Fine Gael intent on rewarding Shane Ross for a career spent disparaging the judiciary

Transport Minister Shane Ross has spent years disparaging the judiciary and Fine Gael, in government, is about to reward those efforts with the enactment of his flawed judicial appointments bill.

Mr Ross’ crusade to reform judicial appointments is not a new phenomenon. He has been banging the same drum for years.

Back in 2014, when he published a Bill seeking to amend the constitution and set up a new judicial appointments council, he was adamant the judiciary should have no role in any selection process.

“There would be no room in that judicial appointments council for any judges because the Bar Council and the entire legal profession is a home for insiders. There would be no room for any judges or any ex officio legal representatives from the Law Society of Ireland or the Bar Council but rather candidates would be drawn from a broad spectrum of society,” he told the Dáil.

So, judges, barristers and solicitors – the very people who spend their working lives in courts – would be debarred from having any role in the selection of the judges.

Long before Brexiteers like British MP Michael Gove were claiming that “people have had enough of experts”, Mr Ross was deriding specialist knowledge. According to him, judges, barristers and solicitors, despite knowing most about the court system, were sullied by virtue of their professions. Practising the law made them insiders and insiders should not be trusted. They are toxic.

Anyone who thought Mr Ross’ views would mellow once he entered government was wrong. In the past year alone he has claimed that a new judicial appointment system is required to “reform the whole way the judiciary behaves”, accused judges of forgetting their oaths when they enter office and alleged the judiciary lead a “charmed life” from within their “protected citadel”.

Comments like this from a sitting Minister, which can only serve to undermine public confidence in the administration of justice, are unprecedented and betray a complete disregard for the separation of powers. Ask Mr Ross to point to any evidence of bias on the part of the judiciary, or any nakedly political decisions that suggest they’re in hock to their alleged political paymasters, and he comes up blank.

Yet, he persists with his incendiary rhetoric, enabled by his enfeebled Fine Gael cabinet colleagues, who seem to think that an erosion of public faith in the administration of justice is a price worth paying so that this government can stumble on.

Last year, when Mr Ross alleged that judges “might forget their oath of office”, to administer justice without fear or favour, then Taoiseach Enda Kenny distanced himself from the remarks.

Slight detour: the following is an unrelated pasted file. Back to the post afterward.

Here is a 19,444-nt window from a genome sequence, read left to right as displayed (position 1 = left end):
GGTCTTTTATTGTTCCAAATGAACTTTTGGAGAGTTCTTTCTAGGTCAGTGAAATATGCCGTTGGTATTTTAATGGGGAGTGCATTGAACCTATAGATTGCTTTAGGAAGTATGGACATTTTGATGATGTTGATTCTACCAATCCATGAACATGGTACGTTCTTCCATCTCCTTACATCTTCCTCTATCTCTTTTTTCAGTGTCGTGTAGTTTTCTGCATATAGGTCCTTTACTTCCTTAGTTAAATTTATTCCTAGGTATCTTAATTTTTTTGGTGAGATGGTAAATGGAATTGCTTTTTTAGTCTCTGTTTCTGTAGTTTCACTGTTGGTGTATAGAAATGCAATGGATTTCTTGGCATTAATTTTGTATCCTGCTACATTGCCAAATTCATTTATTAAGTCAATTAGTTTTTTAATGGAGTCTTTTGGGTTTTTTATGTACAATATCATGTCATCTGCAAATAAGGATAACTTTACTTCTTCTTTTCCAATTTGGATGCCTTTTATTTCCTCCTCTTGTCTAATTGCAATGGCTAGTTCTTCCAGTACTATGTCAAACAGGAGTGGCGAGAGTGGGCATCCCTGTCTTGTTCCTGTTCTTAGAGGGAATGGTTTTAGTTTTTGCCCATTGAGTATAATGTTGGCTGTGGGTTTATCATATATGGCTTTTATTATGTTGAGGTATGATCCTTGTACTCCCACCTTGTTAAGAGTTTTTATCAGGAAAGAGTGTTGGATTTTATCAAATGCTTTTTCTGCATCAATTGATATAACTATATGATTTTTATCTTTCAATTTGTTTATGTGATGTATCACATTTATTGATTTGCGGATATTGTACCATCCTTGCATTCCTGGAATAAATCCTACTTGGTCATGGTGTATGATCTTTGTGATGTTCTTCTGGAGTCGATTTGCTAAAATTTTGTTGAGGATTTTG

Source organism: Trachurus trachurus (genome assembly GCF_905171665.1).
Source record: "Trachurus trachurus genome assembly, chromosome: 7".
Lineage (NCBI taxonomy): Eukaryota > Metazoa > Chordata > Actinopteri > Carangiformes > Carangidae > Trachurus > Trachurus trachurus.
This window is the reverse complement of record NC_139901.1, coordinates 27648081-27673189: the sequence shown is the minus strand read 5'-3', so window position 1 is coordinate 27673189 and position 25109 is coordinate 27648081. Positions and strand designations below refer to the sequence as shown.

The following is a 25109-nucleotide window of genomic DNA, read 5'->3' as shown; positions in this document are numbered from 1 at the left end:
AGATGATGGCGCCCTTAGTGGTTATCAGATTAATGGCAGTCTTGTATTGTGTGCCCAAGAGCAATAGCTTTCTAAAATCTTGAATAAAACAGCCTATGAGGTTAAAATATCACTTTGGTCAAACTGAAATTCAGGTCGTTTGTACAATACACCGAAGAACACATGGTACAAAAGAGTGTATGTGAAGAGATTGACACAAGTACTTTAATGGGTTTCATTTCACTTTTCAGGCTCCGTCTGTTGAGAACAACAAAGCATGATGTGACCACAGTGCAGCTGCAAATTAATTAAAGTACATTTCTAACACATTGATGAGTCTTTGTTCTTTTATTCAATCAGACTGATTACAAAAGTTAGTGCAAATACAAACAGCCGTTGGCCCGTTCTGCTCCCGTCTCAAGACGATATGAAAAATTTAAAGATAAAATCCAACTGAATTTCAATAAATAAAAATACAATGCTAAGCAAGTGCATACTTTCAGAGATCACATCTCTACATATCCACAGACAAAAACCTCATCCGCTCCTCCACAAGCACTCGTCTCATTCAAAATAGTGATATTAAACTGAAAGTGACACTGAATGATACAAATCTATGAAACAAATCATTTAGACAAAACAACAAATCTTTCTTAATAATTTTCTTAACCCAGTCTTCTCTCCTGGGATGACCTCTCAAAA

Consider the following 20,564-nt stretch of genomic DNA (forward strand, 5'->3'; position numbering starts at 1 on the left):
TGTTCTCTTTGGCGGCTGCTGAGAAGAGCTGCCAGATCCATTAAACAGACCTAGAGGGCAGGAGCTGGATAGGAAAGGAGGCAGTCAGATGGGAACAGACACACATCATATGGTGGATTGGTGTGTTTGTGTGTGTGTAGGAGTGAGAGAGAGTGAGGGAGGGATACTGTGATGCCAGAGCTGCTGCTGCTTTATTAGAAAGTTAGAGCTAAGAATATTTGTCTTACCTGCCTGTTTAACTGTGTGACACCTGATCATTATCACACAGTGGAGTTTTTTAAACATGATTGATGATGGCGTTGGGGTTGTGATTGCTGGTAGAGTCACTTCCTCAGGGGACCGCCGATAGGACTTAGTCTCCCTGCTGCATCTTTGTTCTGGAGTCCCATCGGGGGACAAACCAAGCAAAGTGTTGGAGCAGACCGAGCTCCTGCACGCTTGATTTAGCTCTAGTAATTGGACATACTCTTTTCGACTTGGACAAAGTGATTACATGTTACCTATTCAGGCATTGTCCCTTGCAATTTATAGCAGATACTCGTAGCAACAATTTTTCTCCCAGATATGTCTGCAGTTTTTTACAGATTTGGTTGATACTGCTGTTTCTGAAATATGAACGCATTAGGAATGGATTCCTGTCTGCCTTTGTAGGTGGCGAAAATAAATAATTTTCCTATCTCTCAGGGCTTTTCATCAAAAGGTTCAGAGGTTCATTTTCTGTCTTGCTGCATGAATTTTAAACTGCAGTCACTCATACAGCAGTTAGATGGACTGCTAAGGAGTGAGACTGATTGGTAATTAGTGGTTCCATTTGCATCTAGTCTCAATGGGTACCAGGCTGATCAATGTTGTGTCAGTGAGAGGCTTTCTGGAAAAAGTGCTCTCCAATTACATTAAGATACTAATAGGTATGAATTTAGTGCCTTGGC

“I do not accept that members of the judiciary would forget their judicial oath in respect of decisions that they make. In that respect I dissociate myself from the remarks of Minister Ross,” he said.

That was the extent of the slap down. Mr Ross was never sanctioned and has continued to mouth off, about judges and the ubiquitous “insiders” in the legal profession, at every available opportunity.

Not content with maligning the judiciary, Mr Ross has misrepresented them, suggesting that “there has always been massive resistance to change” from within their ranks.

In reality, a 2014 committee, chaired by Chief Justice Susan Denham, was highly critical of the current “demonstrably deficient” appointment system, while Ms Denham has also repeatedly called for the introduction of a judicial council – to establish best practice for the education, support and training of judges and a structure to deal with complaints about judges.

But, why let facts get in the way of a good rant – especially when Mr Ross is about to be rewarded with his reforms of the judicial appointment system being green-lighted by government.

While Mr Ross’ position has evolved somewhat, in that he will now hold his nose and countenance some members of the judiciary being involved in the new selection process, he is adamant that there should be a lay majority on any new body.

Bizarrely, there is no room on his new commission for the President of the Circuit Court or the President of the District Court, while those who know most about the operation of the courts and what is required of a judge are relegated to a minority position.

The reasons for this have nothing to do with best practice when it comes to the administration of justice and everything to do with Shane Ross’ mistrust of “insiders” in the legal system whom, he believes, will find some way to nominate their cronies if given the opportunity.

As Mr Ross’ dream of the enactment of a new judicial appointments bill inches ever closer, it is difficult to cite any issue in his transport brief that he has championed with similar passion and enthusiasm.

In fact, it’s sometimes hard to remember that he’s actually the Transport Minister – and not just the Minister for Bashing the Judiciary.

After a year in office, it’s impossible to point to even one reform, or achievement, that Mr Ross has attained in Transport, but easy to point to his many failures. Included in these is the fact that Dublin recently dropped out of the top 20 cycle-friendly cities in the world while a record number of cyclists have died on our roads already this year.

If Mr Ross spent even a fraction of the time he devotes to judicial appointments on his actual brief, imagine what could be achieved.